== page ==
+
Where a work has more than one author, it is normal to think of them as ''joint owners''.  If you reside in a “life plus” country, then the work enters the public domain for you when the copyright has expired as to the last to die of the authors.
  
Most countries outside of the United States have copyright for (the life of the author + x) number of years.
+
== Is it ok for me to record from an e-book or html version of a public domain text? ==
  
For example, in ''the European Union'' it's (life + 70) yearsThis means that works of authors who were still alive in (today's year - 70) are still under copyright in the EU.
+
Usually, yes. If the original text is in the public domain, you may record from any online text that is a transcription, scan or OCR version of the original textCopyright statements often accompany these new Internet versions, but the copyright only applies to the formatting and layout of the page.  
  
Example:  In 2007, works of all authors who died before 1937 are in the public domain in the EU. 2007-70 is 1937.
+
However, if the work has been significantly annotated/edited/altered, the new version of the work may be entitled to its own period of copyright protection.  New introductions or prefaces and book summaries are also entitied to their own period of copyright protection. When you read from a html version, please tell your MC the source you are reading from (e.g., Gutenberg e-text downloaded from Amazon) and your MC will help you confirm that the source you are reading from is public domain.
  
 +
== What if I want to record a translation or later edition of a work? ==
  
* In '''the European Union''' and some other places it's (life + 70).
+
The fact that the original version of a work is in the public domain does not mean that all versions of that work will follow suit. Translations and adapted/edited versions will normally carry a brand new copyright.
* In '''Australia''', works by authors who died before 1955 are in the public domain. Works by authors after 1955 are in copyright until (life + 70).
 
* In '''many other countries''' it's (life + 50).
 
  
 +
For example: the original German version of ''Die Verwandlung'' (''The Metamorphosis'') by [http://en.wikipedia.org/wiki/Franz_Kafka Franz Kafka] is in the public domain in the United States, since it was first published in 1916. However, the 2002 translation of the book into English by David Wyllie will remain copyrighted until 70 years after David Wyllie's death.
  
; Additional Information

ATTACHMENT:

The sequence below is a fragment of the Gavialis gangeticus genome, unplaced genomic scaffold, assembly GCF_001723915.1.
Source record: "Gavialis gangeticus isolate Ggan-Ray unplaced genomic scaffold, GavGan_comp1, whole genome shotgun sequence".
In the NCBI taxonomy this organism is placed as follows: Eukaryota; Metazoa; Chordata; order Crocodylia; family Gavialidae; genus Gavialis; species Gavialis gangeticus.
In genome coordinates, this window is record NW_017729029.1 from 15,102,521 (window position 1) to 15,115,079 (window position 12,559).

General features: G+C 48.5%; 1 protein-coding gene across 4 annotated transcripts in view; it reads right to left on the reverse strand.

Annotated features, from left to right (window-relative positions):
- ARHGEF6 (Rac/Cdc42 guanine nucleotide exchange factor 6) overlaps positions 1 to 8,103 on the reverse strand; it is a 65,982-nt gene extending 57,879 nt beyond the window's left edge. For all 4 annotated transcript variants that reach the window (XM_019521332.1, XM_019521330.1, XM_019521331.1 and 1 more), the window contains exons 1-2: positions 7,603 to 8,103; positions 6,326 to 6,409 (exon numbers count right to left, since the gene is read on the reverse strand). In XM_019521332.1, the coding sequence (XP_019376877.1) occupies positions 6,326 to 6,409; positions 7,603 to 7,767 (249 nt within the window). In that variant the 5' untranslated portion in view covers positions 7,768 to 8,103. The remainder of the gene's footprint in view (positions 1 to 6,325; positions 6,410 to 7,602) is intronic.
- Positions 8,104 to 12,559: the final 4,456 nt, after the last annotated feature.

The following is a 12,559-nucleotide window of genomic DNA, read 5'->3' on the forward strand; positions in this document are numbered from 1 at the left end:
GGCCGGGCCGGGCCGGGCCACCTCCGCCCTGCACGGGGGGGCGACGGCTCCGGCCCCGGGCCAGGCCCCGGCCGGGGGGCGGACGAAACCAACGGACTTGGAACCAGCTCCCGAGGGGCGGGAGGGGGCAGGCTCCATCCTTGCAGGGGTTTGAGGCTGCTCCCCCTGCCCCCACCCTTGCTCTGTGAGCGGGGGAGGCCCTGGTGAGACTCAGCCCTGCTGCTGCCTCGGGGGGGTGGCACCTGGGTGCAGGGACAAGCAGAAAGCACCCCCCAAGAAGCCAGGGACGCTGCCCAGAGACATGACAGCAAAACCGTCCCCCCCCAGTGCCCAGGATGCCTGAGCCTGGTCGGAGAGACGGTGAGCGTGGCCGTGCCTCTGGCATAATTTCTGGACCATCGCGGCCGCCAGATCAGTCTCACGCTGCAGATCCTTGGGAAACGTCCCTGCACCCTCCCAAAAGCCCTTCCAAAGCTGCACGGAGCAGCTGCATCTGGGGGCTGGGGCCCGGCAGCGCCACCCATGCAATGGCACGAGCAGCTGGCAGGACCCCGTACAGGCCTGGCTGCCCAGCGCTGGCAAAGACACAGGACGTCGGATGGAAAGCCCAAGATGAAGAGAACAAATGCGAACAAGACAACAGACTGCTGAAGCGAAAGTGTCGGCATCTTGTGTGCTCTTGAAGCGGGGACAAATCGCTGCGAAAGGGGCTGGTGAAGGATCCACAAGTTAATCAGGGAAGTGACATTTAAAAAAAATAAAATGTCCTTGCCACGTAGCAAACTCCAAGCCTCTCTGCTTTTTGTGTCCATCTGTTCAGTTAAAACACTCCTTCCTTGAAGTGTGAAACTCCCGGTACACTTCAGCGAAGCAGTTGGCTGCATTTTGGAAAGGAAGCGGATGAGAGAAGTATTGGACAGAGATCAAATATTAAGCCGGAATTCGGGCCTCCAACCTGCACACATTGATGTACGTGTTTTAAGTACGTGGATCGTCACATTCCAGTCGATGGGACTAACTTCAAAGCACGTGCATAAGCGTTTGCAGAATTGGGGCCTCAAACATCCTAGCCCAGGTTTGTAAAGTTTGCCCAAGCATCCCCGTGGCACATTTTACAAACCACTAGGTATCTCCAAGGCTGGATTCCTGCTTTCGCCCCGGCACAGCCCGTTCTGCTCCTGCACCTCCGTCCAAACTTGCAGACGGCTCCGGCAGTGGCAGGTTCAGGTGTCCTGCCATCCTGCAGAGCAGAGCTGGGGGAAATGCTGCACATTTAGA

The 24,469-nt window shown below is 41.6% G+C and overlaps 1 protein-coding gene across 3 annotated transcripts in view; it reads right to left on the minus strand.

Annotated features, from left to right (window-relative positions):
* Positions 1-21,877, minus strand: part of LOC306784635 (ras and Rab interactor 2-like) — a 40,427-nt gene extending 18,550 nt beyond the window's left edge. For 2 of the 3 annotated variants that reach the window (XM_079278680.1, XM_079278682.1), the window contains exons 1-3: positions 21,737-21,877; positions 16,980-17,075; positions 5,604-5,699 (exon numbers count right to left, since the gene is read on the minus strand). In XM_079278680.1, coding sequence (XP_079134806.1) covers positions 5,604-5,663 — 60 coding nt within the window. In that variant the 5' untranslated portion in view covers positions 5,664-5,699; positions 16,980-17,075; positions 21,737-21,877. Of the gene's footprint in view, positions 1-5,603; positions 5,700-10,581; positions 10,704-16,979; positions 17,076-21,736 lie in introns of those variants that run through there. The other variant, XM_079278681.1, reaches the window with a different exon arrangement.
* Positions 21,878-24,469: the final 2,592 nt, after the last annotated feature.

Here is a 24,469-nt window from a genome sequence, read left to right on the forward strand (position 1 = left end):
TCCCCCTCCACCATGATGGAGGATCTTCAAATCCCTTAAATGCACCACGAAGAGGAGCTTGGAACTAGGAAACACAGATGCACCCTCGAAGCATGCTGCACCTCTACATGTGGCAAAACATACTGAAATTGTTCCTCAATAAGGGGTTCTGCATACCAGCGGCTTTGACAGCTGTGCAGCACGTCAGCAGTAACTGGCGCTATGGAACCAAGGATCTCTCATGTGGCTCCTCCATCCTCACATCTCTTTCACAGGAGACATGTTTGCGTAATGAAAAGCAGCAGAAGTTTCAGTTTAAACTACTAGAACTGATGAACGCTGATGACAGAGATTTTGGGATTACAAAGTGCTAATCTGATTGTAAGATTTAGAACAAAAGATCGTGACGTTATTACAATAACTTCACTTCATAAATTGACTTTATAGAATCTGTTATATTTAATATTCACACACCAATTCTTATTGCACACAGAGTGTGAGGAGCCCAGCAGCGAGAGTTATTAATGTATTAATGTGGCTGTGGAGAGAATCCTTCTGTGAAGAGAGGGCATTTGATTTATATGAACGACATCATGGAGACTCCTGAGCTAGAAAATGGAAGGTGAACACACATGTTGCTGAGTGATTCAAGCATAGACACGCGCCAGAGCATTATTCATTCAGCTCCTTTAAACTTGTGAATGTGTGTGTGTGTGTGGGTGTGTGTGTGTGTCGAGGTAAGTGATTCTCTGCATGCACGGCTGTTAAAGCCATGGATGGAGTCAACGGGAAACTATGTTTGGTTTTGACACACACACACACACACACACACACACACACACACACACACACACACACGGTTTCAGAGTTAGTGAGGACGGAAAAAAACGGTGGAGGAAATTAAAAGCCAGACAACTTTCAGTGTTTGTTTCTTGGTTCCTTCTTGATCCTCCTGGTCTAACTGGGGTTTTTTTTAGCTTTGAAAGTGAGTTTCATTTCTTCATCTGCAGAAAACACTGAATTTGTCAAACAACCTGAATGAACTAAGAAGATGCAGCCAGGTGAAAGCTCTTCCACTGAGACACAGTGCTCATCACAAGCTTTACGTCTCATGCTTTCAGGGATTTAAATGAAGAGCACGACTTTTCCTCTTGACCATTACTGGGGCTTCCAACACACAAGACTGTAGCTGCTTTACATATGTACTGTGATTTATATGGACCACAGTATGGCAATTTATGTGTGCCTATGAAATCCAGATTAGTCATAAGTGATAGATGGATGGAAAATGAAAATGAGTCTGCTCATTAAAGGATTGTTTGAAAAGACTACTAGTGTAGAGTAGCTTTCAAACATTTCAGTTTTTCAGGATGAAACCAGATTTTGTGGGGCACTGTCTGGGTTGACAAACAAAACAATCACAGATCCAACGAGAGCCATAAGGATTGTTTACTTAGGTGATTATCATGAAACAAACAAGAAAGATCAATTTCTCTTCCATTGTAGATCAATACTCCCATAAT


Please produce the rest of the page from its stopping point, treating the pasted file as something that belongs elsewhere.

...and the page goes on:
+
If you reside in a life plus country, then the work enters the public domain for you when the copyright has expired as to the last to die of each of the authors and translators.
  
* For more information about copyright terms in other countries, see [[Information about copyright rules]].
+
== How do I determine when an author/translator died? ==
* The University of Pennsylvania's [http://onlinebooks.library.upenn.edu/okbooks.html How Can I Tell Whether a Book Can Go Online?] explains matters further and lists many countries.
 
* Project Gutenberg Australia has information on [http://gutenberg.net.au/newsandreviews.html#a14 Changes to Australian Copyright Law].
 
  
== Why doesn't Librivox use a Creative Commons License? ==
+
Copyright rules will often state that a work enters the public domain so many years after the death of the author, or so many years after publication. This normally means that the work will enter the public domain on 1st January of the ''year following'' the anniversary of that event.
  
We had this discussion early on, and decided we didn't want to add any restrictions to the recordings we make, which are based on public domain books. This means others can use our recordings however they wish, including for commercial purposes. We would prefer if people acknowledged us if they do use our recordings, be we can't force them to. This makes some people uncomfortable, but '''the books we record are public domain, and we want our recordings to be public domain too.'''
+
For example: in the United Kingdom, copyright is generally spoken of as expiring "70 years after the death of an author". This really means: "at the beginning of the seventy-first year after the death of the author". [http://en.wikipedia.org/wiki/George_Orwell George Orwell] died on 21st January 1950. This means that his works will come into the public domain in the United Kingdom on 1st January 2021 (70 years after the beginning of the year following his death).
  
== Is it ok for me to record from a later edition or an html version of a public domain text? ==
+
The following websites may be helpful to determine an author or translator’s date of death:
 +